# How to solve $\frac{dy}{dx}=5xy + \sin x$?

How do I solve $\frac{dy}{dx}=5xy + \sin x$ explicitly? With $y(0) = 1$. I am asked to use an integrating factor. What I did:

$\frac{dy}{dx}-5xy = \sin x \\ \text{Integrating factor:} \ e^{\int{-5x\ dx}} = e^{-\frac{5}{2}x^2} \\ \frac{d}{dx}\left[e^{-\frac{5}{2}x^2}y\right] = e^{-\frac{5}{2}x^2}\sin x \\ e^{-\frac{5}{2}x^2}y = \int e^{-\frac{5}{2}x^2}\sin x \ dx$

How would I proceed from there? Edit: $y(0) = 1$.

Also, when does the scalar ODE (above) have a unique solution?

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Whether you can integrate it in closed form or not, you've found the solution: just take your last equation and multiply both sides by $e^{\frac{5}{2} x^2}$ to get $y = e^{\frac{5}{2} x^2} (F(x) + C)$ where $F(x) = \int e^{-\frac{5}{2} x^2} \sin x\ dx$. An ODE never has a unique solution, you always need an initial condition to specify a unique solution. – Robert Israel Apr 25 '12 at 18:30
Robert is right. If the instructions are: "Solve using an integrating factor", then you have done that. It just happens that your solution involves an integral. Maybe divide to get "$y=\dots$". – GEdgar Apr 25 '12 at 18:38
Thanks @ Robert Israel @GEdgar. I forgot to add in the initial condition. It is $y(0) = 1$. How do I proceed from there? From my working above, can I then just substitute $y(0) = 1$? – Richard Apr 25 '12 at 18:50
Yes, like this:$$y = e^{\frac{5}{2}x^2}\big(1+\int_0^x e^{-\frac{5}{2}t^2}\sin t \, dt\big)$$ – GEdgar Apr 25 '12 at 20:25
Thanks @GEdgar ! I get $1 = 1(1+0)$, is that correct? Or Shouldnt the $1$ be a $C$? Constant. – Richard Apr 25 '12 at 21:39

Rewrite ODE into form :

$(5xy+\sin x)dx-1\cdot dy=0$

Next , let's denote :

$M=5xy+\sin x ~\text{and}~ N=1$ , then :

integrating factor $u(x)$ is given by :

$$u(x)=e^{\int\frac{\frac{\partial M}{\partial y}-\frac{\partial N}{\partial x}}{N}\,dx}=e^{\frac{5}{2}x^2}$$

Use this procedure to find solution of ODE .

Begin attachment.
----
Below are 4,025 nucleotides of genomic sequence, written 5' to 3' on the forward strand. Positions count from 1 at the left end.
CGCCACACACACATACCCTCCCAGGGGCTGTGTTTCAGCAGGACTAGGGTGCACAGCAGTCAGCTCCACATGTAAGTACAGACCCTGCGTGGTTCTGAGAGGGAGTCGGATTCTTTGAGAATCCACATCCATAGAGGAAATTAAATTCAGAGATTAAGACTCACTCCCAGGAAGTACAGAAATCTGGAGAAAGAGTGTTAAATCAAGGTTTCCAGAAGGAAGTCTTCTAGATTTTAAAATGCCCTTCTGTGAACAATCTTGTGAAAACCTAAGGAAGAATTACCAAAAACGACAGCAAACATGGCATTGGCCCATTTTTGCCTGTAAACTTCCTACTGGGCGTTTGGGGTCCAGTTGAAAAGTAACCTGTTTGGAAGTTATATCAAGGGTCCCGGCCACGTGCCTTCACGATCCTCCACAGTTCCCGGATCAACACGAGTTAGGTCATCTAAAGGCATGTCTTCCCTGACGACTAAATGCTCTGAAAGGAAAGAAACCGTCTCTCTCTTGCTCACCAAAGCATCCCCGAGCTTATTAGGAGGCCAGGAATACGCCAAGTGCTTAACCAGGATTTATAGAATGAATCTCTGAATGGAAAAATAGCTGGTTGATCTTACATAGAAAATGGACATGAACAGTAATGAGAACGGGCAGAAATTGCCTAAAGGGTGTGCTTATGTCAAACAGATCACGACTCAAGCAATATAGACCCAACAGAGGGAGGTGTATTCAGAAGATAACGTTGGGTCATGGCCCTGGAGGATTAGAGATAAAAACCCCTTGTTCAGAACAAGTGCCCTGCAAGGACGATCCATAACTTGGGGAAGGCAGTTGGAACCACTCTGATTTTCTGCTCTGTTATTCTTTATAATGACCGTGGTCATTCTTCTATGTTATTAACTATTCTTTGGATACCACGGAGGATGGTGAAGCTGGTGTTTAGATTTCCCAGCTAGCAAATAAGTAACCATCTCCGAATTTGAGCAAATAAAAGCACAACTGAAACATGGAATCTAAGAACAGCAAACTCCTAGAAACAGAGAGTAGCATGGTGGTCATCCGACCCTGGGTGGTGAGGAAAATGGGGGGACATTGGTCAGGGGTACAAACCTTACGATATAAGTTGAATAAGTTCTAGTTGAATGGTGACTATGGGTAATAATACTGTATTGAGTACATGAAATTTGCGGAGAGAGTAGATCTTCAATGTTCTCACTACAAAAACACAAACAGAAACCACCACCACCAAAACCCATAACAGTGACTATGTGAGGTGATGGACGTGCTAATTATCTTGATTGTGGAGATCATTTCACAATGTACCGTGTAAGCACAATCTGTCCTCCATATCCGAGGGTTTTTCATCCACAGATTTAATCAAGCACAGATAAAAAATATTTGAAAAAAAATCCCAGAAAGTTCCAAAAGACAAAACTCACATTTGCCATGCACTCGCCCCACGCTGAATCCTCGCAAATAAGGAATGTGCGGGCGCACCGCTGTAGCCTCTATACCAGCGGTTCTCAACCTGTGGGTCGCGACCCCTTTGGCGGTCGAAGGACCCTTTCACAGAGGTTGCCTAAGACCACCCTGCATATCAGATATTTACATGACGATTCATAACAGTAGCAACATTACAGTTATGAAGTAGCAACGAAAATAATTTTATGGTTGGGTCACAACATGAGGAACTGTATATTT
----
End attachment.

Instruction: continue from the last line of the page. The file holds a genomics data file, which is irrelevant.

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Thanks for your help! Sorry I forgot to add an initial condition, $y(0) = 1$. – Richard Apr 25 '12 at 18:54

This is a linear, non-homogeneous, differential equation. Mathematica suggests the solution $$\left\{\left\{y(x)\to \frac{1}{20} e^{\frac{5 x^2}{2}} \left(20 c_1+\frac{i \sqrt{10 \pi } \left(\text{erf}\left(\frac{5 x+i}{\sqrt{10}}\right)+i \text{erfi}\left(\frac{1+5 i x}{\sqrt{10}}\right)\right)}{\sqrt[10]{e}}\right)\right\}\right\}.$$ Your approach if perfectly correct, since linear equation always have an integrating factor. Yours has $e^{\frac{5}{2}x^2}$. I'm afraid you won't find an elementary solution, since $\int e^{-\frac{5}{2}x^2}\sin x\, \mathrm{d}x$ can't be expressed in terms of elementary functions. Of course, this does not mean that the exercise is impossible.

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Thanks @siminore, what is the way to find the solution? The method pedja described? – Richard Apr 25 '12 at 18:22
The solution proposed by Mathematica is a big mess, and it has to do with complex numbers. By the way, I believe that nobody wants to work with erf and erfi functions to solve a linear equation. For the general approach to first-order linear equations, see en.wikipedia.org/wiki/Linear_differential_equation : there is a paragraph where the method is explained. – Siminore Apr 26 '12 at 8:06